Nearly three-fourths of businesses (71 percent) said their companies plan to wait at least six months after the Windows 10 release to migrate to the new OS. Just under half (49 percent) said they plan to wait a year or more, according to a survey of 186 technology professionals conducted by Adaptiva.
The vast majority of respondents are running Windows 7 (89 percent) and/or Windows 8 (57 percent). Of those survey takers at large organizations with more than 10,000 nodes, 99 percent are running Configuration Manager in their enterprise, and 62 percent plan to use it to deploy Windows 10.
Microsoft’s no-cost upgrade will be available for one year only following Windows 10’s official release.
To move to the new OS, nearly three-fourths (73 percent) of large organizations plan to utilize side-by-side replacements–deploying new computers with Windows 10. Another 36 percent plan to perform in-place upgrades.
“Larger organizations often replace computers on a cycle and strategically time those replacements to coincide with an OS migration,” Deepak Kumar, chief technology officer and founder of Adaptiva, told eWEEK. “This saves them work of completing a full migration and then having to upgrade to a new OS later down the road. Windows 10 has the same hardware requirements as Windows 7, so no new hardware is required. Windows 10 does offer touch screen support, which is new for people moving from Windows 7, and some companies may be looking to leverage that capability.”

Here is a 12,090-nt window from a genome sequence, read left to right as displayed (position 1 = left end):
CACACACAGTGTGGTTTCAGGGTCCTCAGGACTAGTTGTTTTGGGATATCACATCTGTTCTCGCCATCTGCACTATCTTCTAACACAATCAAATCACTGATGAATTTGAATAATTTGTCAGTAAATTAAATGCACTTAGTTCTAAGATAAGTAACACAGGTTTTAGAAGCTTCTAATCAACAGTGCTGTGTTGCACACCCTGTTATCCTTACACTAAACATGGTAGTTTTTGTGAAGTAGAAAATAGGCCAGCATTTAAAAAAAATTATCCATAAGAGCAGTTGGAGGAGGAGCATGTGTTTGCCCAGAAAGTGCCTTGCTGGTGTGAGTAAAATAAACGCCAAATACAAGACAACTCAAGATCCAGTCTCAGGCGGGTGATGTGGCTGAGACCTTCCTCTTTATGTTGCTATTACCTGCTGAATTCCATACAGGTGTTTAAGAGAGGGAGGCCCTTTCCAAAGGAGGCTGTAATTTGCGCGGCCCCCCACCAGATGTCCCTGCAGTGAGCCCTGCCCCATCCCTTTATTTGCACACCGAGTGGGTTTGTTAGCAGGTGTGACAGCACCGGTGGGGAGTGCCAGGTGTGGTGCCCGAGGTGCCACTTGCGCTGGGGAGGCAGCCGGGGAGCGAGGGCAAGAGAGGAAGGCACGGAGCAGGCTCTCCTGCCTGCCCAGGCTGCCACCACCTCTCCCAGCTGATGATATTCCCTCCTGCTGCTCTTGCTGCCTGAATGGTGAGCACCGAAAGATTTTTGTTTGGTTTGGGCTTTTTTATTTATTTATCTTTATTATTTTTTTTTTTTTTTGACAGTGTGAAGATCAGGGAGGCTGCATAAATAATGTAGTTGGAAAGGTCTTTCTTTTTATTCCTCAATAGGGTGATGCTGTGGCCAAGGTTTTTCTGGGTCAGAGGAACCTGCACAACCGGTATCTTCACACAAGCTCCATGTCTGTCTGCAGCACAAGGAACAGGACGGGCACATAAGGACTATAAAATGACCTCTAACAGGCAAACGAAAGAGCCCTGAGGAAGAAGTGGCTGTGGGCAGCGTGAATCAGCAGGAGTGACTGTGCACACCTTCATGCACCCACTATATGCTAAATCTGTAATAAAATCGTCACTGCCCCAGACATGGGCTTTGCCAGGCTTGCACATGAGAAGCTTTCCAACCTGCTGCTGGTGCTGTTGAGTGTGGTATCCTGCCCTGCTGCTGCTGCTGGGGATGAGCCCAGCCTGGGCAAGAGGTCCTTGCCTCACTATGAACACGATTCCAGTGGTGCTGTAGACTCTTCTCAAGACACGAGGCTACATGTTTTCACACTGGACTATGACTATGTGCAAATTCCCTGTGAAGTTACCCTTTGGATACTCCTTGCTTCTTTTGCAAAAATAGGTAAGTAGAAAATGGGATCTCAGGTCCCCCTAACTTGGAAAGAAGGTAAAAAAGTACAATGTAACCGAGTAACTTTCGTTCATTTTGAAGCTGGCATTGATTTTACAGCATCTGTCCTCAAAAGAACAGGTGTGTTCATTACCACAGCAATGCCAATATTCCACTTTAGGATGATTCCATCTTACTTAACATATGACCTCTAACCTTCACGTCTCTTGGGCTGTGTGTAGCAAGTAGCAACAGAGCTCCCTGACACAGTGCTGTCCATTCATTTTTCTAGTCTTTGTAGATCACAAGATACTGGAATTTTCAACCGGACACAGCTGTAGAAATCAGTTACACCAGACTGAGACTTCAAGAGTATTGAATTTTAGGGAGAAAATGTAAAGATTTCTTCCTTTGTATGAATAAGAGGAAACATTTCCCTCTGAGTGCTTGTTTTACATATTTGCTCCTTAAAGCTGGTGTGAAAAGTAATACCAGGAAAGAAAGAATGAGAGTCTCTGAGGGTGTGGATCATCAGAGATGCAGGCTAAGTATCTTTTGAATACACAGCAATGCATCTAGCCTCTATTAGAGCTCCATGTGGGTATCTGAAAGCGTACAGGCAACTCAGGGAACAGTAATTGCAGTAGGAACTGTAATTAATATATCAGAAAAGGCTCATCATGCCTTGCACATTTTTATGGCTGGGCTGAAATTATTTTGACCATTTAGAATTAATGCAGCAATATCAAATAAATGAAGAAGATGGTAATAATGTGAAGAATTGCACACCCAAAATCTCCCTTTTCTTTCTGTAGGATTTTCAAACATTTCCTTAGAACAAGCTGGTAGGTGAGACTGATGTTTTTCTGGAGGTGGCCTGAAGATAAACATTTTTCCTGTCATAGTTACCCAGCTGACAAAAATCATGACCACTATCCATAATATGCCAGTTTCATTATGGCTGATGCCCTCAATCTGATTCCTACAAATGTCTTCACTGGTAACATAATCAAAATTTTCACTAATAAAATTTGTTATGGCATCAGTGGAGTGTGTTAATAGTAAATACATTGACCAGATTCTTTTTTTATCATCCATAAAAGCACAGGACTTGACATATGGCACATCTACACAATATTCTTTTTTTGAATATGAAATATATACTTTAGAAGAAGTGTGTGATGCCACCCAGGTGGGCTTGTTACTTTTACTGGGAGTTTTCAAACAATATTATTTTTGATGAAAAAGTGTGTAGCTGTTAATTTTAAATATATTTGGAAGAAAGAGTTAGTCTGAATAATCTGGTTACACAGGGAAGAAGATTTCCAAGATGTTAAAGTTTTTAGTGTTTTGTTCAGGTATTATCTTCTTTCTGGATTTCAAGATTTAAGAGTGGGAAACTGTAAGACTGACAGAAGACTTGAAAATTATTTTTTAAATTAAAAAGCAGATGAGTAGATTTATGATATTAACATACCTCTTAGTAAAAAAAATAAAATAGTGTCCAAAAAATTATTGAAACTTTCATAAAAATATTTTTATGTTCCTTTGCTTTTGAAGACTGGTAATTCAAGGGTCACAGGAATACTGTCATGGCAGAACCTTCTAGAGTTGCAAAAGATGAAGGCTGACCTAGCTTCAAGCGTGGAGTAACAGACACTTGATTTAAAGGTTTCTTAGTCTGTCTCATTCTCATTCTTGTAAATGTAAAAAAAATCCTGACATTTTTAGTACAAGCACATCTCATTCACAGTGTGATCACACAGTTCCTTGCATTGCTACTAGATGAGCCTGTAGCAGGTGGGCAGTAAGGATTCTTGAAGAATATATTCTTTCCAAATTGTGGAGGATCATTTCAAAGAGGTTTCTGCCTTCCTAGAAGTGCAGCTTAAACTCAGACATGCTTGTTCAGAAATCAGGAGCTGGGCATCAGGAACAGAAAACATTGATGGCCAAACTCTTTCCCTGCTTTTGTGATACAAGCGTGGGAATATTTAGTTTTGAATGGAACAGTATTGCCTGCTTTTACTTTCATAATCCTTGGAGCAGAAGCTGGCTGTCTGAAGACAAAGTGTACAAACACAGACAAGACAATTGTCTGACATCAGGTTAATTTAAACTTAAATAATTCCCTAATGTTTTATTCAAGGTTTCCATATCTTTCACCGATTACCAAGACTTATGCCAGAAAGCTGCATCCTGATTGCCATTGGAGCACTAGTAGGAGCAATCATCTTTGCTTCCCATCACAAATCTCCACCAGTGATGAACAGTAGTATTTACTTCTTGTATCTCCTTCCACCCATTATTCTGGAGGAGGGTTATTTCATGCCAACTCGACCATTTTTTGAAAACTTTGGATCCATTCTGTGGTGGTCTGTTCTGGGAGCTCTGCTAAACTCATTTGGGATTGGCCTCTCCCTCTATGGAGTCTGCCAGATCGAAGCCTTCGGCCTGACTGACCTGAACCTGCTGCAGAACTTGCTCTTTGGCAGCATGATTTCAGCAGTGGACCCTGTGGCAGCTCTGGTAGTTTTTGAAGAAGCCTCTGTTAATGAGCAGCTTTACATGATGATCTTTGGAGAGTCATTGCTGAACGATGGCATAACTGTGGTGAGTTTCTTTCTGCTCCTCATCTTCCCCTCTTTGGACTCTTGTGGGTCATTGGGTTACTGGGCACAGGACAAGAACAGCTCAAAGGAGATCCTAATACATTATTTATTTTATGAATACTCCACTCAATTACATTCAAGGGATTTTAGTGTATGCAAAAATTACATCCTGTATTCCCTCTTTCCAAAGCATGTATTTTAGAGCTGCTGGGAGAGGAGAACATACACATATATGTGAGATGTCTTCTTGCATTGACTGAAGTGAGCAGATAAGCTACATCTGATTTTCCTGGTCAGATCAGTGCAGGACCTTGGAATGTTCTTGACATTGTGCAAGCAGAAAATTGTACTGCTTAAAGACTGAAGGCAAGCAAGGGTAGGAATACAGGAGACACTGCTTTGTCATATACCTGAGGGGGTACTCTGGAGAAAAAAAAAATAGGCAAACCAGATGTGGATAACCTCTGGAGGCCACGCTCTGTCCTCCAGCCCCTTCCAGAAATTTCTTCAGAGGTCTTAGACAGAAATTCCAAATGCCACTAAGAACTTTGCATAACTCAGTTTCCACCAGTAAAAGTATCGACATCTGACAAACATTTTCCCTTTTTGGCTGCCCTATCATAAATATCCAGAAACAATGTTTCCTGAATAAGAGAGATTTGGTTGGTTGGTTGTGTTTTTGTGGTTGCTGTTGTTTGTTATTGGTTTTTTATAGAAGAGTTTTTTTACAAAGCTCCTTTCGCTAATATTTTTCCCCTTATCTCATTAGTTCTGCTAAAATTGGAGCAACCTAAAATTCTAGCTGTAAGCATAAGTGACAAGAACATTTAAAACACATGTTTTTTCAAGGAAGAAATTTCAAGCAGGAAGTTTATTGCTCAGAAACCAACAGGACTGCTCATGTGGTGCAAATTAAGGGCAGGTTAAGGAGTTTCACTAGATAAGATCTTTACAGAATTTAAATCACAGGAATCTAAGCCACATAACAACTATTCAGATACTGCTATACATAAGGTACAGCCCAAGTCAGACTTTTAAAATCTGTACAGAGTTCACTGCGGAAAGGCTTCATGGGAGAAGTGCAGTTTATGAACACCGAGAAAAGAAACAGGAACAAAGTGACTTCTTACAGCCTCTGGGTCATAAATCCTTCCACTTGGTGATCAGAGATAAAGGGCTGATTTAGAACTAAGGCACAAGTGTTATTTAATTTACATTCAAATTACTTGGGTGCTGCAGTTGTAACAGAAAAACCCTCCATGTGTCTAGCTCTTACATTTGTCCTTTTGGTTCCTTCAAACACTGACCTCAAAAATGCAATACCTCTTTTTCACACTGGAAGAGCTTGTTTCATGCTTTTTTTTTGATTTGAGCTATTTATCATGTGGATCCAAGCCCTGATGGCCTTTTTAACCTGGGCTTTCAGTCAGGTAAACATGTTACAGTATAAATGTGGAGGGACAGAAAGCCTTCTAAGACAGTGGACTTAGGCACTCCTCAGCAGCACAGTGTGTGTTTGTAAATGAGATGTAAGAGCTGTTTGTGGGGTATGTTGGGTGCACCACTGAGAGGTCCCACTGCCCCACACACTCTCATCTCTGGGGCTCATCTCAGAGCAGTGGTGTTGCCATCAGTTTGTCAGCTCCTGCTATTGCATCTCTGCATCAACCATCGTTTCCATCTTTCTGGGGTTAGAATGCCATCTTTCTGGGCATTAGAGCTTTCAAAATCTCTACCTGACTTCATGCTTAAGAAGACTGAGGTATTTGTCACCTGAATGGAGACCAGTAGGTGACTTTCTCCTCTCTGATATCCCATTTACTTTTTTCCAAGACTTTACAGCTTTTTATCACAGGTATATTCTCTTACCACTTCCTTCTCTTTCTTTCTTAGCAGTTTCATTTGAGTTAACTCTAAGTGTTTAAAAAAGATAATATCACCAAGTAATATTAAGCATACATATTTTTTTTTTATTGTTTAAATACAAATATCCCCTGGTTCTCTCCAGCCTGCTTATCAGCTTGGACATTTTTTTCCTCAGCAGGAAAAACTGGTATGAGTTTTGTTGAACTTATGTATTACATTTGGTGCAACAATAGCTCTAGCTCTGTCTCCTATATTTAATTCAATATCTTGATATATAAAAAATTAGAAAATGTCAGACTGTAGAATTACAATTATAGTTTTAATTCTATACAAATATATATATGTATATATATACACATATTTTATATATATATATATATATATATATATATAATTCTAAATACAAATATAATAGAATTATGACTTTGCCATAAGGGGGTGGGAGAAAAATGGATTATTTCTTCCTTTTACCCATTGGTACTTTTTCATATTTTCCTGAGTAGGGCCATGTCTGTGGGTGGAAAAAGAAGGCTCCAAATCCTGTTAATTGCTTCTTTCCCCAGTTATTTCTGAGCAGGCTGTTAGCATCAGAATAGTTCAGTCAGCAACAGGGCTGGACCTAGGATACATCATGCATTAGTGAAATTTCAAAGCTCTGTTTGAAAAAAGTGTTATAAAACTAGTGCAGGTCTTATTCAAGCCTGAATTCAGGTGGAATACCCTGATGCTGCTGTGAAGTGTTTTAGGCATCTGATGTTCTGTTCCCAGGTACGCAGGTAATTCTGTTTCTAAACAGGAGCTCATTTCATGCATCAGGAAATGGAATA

The survey also found most companies plan to use zero-touch and light-touch strategies to migrate to Windows 10 (60 percent).
“These two strategies allow companies to automate high-volume deployments,” Kumar said. “In a larger business, with thousands, or hundreds of thousands, of machines, manual deployment is far too slow and expensive. By employing a zero- or light-touch strategy, organizations streamline deployment by fully automating the process, and requiring little or no administrator interaction.”
The results indicated the biggest obstacles holding respondents back from migrating to Windows 10 quickly are application compatibility and time investment (98 percent), followed by user training (35 percent), and product maturity (23 percent).
The majority (54 percent) said the cloud has no impact on their ability to upgrade and patch applications or migrate operating systems. However, 40 percent said the cloud is actually making it harder for them to perform these basic systems management tasks, up from 7 percent in 2014.
Just 11 percent only of all respondents’ organizations are still running Windows XP, down from 53 percent survey respondents last year.